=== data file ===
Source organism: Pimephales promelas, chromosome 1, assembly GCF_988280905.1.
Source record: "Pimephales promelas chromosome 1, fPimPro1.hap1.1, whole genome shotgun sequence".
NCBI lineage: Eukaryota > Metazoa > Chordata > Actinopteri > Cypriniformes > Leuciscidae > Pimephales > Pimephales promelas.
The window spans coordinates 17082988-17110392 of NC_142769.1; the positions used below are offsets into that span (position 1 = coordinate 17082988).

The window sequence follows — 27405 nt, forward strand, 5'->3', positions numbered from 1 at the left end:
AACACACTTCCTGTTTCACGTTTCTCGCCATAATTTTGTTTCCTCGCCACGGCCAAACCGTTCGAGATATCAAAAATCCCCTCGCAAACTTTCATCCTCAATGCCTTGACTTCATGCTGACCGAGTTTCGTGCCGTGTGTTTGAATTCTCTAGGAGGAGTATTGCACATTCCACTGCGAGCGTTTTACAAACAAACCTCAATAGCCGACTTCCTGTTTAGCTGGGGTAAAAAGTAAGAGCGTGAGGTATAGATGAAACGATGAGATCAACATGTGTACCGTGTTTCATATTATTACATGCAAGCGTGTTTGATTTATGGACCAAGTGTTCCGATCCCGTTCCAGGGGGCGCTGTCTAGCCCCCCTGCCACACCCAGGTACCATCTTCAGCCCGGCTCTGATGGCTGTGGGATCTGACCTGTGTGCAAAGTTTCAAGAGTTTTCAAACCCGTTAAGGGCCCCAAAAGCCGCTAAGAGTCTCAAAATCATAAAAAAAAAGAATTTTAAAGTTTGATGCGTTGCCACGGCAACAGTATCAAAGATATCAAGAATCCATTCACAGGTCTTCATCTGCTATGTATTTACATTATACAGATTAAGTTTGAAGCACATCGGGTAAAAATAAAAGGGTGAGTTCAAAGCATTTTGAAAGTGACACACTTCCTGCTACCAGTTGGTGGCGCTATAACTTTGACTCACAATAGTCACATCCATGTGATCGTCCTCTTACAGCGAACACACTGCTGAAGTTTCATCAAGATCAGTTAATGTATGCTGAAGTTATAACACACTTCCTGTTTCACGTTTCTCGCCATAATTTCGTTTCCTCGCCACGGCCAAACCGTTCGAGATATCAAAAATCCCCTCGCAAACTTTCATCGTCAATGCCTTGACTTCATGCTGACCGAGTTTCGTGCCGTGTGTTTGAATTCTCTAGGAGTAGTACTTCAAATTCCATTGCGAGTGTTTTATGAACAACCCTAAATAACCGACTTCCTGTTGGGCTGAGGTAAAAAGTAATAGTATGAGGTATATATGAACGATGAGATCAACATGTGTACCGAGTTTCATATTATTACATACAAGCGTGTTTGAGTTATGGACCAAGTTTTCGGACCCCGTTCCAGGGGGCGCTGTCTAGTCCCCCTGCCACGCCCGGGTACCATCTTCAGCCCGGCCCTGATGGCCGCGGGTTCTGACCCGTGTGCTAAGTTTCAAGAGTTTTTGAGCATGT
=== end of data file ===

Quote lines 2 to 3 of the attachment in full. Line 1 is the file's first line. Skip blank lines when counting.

Source record: "Pimephales promelas chromosome 1, fPimPro1.hap1.1, whole genome shotgun sequence".
NCBI lineage: Eukaryota > Metazoa > Chordata > Actinopteri > Cypriniformes > Leuciscidae > Pimephales > Pimephales promelas.